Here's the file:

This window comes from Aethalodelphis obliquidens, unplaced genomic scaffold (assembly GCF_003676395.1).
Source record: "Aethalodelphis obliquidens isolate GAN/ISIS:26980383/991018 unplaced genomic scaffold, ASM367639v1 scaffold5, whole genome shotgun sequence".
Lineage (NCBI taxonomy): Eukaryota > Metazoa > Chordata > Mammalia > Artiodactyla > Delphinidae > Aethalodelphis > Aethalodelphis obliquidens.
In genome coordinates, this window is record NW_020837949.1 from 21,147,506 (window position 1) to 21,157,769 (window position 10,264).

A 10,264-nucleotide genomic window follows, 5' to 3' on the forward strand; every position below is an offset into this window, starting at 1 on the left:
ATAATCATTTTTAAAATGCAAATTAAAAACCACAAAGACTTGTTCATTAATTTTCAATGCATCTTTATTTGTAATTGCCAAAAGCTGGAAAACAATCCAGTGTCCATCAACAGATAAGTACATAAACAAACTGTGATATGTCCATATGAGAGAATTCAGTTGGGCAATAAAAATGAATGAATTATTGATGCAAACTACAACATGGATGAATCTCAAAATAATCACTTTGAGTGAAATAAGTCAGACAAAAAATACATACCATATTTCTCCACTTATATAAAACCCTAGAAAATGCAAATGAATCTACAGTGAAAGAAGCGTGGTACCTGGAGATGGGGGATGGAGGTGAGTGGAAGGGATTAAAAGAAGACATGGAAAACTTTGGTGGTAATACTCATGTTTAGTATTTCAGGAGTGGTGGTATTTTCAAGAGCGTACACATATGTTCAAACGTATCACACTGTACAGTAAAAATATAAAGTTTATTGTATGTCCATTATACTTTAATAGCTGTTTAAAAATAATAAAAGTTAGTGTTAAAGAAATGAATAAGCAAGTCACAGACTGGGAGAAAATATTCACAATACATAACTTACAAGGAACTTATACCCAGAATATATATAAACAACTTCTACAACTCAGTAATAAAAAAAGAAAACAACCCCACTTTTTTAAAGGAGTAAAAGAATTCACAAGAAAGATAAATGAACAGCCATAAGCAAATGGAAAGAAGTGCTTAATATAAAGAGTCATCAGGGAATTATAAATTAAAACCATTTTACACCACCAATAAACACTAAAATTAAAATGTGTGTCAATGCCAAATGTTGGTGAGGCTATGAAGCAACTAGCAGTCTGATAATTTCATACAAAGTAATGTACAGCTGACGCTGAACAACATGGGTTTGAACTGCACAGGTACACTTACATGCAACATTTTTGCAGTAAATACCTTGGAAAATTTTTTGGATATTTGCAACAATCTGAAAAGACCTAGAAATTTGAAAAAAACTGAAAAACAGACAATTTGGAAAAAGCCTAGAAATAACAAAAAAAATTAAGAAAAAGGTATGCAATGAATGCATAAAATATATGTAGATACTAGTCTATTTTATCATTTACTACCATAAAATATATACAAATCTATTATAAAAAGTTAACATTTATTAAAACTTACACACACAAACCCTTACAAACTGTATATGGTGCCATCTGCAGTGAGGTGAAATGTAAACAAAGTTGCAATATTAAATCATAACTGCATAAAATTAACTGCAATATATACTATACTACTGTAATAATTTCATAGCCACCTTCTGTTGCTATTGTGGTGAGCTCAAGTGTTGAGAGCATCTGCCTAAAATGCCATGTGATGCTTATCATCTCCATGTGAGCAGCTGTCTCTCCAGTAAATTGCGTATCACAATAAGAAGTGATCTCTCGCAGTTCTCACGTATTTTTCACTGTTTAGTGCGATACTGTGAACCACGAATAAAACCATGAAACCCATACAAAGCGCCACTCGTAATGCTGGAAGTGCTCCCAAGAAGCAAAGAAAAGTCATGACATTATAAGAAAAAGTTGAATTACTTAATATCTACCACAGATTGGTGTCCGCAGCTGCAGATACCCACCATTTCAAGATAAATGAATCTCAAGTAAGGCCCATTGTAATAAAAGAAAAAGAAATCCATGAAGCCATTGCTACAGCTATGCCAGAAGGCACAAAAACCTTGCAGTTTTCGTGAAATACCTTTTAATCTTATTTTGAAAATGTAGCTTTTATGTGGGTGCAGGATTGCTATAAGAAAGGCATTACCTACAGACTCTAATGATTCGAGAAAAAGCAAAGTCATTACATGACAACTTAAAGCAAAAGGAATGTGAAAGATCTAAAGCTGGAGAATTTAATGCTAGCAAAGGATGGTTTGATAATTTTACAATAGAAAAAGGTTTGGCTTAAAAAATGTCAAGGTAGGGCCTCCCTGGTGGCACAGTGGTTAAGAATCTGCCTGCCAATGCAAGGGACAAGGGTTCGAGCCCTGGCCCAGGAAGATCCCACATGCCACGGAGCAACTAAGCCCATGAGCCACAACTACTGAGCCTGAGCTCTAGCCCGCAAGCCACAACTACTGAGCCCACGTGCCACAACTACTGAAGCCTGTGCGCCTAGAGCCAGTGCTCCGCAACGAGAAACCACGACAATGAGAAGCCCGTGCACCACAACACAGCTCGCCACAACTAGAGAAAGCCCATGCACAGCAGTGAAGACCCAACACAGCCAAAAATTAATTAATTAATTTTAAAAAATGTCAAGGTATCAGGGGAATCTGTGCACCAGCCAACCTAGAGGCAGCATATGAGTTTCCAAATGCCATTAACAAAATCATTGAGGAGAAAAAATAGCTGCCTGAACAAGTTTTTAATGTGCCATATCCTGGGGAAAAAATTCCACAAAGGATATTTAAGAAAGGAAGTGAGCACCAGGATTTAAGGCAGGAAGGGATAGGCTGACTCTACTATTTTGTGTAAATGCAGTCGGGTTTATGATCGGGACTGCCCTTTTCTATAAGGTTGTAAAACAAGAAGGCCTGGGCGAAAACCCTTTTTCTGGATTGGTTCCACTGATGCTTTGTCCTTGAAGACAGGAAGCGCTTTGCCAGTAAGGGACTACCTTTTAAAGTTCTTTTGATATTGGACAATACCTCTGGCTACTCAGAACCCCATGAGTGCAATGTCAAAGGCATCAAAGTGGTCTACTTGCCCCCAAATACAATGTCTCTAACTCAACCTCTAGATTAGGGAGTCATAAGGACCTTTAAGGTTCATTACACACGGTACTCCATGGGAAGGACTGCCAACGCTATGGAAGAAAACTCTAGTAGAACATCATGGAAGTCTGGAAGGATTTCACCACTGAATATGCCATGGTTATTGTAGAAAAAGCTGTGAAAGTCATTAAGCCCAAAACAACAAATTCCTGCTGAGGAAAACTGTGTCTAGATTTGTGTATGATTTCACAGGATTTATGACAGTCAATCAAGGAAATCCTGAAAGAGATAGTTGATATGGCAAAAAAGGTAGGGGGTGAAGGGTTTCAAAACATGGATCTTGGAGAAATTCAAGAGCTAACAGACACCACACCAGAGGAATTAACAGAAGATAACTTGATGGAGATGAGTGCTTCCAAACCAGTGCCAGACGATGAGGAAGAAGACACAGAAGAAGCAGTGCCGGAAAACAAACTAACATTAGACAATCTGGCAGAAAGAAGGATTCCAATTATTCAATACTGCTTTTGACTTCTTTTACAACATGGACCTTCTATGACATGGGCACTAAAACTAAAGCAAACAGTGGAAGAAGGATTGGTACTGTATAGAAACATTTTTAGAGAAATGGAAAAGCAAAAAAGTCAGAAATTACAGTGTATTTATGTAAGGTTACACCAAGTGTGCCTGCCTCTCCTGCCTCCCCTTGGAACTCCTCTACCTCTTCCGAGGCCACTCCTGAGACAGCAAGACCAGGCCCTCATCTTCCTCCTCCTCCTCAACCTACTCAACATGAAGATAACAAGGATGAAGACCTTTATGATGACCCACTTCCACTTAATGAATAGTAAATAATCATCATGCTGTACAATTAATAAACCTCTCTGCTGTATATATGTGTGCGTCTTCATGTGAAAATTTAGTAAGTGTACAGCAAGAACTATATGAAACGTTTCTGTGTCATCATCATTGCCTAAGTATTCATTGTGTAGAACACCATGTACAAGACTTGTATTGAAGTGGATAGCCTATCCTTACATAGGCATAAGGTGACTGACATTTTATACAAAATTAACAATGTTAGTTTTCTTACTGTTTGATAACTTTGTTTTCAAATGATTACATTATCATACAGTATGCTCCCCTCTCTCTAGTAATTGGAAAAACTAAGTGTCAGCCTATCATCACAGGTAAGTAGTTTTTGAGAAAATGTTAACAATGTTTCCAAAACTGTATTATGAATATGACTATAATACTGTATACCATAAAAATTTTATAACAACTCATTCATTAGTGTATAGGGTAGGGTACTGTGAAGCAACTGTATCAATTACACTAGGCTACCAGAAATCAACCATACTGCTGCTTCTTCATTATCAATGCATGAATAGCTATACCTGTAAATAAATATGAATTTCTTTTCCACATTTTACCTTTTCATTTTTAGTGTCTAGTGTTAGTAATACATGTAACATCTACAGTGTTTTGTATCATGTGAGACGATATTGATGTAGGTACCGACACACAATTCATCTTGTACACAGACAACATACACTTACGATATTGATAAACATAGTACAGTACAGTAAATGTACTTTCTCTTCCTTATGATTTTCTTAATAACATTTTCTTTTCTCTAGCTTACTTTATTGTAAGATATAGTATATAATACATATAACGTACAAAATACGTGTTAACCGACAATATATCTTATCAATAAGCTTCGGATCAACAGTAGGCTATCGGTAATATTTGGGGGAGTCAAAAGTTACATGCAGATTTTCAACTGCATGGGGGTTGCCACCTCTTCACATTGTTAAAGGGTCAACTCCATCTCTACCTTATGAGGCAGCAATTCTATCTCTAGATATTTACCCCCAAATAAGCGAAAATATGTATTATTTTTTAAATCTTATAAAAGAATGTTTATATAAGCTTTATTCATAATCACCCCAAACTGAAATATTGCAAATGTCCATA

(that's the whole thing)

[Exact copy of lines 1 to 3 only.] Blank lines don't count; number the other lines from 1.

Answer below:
This window comes from Aethalodelphis obliquidens, unplaced genomic scaffold (assembly GCF_003676395.1).
Source record: "Aethalodelphis obliquidens isolate GAN/ISIS:26980383/991018 unplaced genomic scaffold, ASM367639v1 scaffold5, whole genome shotgun sequence".
Lineage (NCBI taxonomy): Eukaryota > Metazoa > Chordata > Mammalia > Artiodactyla > Delphinidae > Aethalodelphis > Aethalodelphis obliquidens.